10. But we are unable to agree with the High Court that sub section.  and  of s. 38 apply to an application filed or deemed to be filed under s. 19 of the Berar Act. The High Court appears to be of the view that by the use of the expression Shall be disposed of in accordance with the provisions of this Act' it was intended that 'all the provisions of thE Act, which would apply to an application made under sub-s.  of s. 36, would also apply to application which are deemed to have been made under this section, and therefore it followed that sub section.  and  of s. 38 applied to all applications for obtaining possession of the land for personal cultivation made under s. 19 of the Berar Act which were pending or which were deemed to have been pending on the date of the commencement of the Tenancy Act. If may be noticed that sub-s.  of s. 38 in terms makes the right of the landlord to terminate a tenancy under sub-s.  subject to conditions mentioned therein. If there be no determination of the tenancy by notice in writing under sub-s. (1), sub-s. (3) could have no application.
11. The words of sub-s.  are undoubtedly general. But the setting in which the sub-section occurs clearly indicates that it is intended to apply to tenancies determined under s. 38 . Large protection which was granted by s. 19 of the Tenancy Act has been withdrawn from tenants who may be regarded as contumacious. BY s. 38  a landlord desiring to cultivate the land personally is given the right to terminate the tenancy, but the right is made subject to the conditions prescribed in sub-s.  and the legislature has by sub-s.  [a] sought to make an equitable adjustment between the claims of the landlord and the tenant. If sub-s.  be read as imposing a restriction on the determination of all tenancies, it would imply grant of protection to a contumacious tenant as well. The Legislature could not have intended that in making equitable adjustments between the rights of landlords and tenants contumacious tenants who have disentitled themselves otherwise to the protection of s. 19 should still be benefited. Again if sub-s. (4) be read as applying to determination of every agricultural tenancy, its proper place would have been in sub-s. (3) of s. 36, and the proviso thereto would not have been drafted in the manner it is found in the Act. By els. (c) & (d) of sub-s. (4) tenants who are cooperative societies or members of cooperative societies are not liable to be evicted, and if the opening words of sub-s. (4) are intended to be read as applicable to termination of all tenancies, whatever the reason, we would have expected some indication to that effect in s. 19 of the tenancy Act. Again inclusion of sub section. (2) to (5) in the non-obstante clause in sub-s. (1) supports the view that the expression 'In no case a tenancy shall be terminated' being part of an integrated scheme means that a tenancy determined for reasons and in the manner set out in sub-s. (1) of s. 38 must be determined consistently with sub-s. (4), but where the determination of the tenancy is not under sub-s. (1) of s. 38, sub-s. (4) has no application.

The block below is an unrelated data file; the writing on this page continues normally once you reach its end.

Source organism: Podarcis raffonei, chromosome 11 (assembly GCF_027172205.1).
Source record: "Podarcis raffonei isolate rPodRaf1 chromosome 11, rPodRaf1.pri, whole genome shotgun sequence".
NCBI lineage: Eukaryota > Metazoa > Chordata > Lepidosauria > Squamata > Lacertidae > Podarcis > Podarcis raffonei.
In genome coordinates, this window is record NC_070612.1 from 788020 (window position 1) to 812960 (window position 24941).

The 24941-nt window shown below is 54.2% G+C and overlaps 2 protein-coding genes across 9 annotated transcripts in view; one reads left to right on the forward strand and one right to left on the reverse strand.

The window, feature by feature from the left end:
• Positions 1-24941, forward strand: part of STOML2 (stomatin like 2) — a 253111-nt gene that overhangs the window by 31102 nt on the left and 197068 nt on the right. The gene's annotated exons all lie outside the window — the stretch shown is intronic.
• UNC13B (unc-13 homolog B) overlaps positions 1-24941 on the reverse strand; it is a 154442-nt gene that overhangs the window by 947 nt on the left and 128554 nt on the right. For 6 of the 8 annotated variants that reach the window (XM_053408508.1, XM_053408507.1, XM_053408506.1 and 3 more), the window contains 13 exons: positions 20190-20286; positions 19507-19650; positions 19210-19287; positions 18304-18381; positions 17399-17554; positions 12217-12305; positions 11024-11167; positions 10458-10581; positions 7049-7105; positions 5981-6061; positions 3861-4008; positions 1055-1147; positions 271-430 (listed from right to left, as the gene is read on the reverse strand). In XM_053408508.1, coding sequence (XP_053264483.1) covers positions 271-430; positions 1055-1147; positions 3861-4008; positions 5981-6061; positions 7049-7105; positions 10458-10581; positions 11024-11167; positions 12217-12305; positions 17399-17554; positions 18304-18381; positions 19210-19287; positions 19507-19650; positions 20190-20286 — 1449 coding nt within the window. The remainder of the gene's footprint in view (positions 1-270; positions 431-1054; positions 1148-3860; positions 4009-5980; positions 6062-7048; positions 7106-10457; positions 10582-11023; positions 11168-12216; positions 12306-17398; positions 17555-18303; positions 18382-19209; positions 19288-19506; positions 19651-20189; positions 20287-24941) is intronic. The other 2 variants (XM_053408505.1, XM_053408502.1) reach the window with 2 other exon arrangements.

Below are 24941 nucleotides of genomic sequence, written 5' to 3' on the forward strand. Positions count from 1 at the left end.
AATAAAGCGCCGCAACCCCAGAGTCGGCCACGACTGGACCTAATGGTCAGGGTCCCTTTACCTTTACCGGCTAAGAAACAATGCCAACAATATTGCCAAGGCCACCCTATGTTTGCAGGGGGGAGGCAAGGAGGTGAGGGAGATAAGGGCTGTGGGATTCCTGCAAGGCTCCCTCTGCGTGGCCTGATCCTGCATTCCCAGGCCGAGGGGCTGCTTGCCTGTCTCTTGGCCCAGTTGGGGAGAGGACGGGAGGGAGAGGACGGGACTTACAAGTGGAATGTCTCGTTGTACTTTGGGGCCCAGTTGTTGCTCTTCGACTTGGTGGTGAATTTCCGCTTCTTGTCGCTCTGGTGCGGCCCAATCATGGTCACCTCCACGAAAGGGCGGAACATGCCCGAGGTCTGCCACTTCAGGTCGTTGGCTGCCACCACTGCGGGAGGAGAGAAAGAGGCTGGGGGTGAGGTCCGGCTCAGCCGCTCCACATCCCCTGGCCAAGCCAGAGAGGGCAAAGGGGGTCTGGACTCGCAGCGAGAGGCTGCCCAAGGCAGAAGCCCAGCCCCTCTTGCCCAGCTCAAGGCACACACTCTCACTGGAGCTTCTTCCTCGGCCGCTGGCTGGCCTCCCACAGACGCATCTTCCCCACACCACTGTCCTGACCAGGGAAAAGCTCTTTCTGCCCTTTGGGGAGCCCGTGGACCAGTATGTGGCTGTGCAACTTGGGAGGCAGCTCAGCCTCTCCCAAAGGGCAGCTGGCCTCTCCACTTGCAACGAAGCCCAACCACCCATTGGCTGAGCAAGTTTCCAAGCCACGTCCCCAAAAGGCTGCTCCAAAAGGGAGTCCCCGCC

12. The application made by the appellant is undoubtedly one for ejectment of the tenant and for recovery of possession. The Naib Tahsildar was competent to entertain the application. It is true that the application was originally filed under Sections 8 and 9 of the Berar Act on the ground that the landlord required the land bona fide for his personal cultivation, but once an order was passed under s. 8  [g] by the Revenue officers, the only inquiry contemplated to be made on an application under s. 19 was summary inquiry before an order for possession was made in favour of the landlord. At that stage, there was no scope for the application of the conditions and restrictions prescribed by sub section  and  of s. 38, for, in our view, those provisions do not apply to proceeding to enforce rights acquired when the Berar act was in operation.
13. We therefore modify the order passed by the High Court and direct that the orders passed by the Tahsildar and the Revenue Tribunal will be set aside and the matter will be remanded to the Tahsildar for dealing with the application on the footing that it is an application to enforce the right conferred by Sections 8 and 9 of the Berar Regulation of Agricultural leases, Act, 1951 and the provisions of s. 38 of the Bombay Act 99 of 1958 have no application thereto. There will be no order as to costs in this appeal.
14. Order modified and case remanded.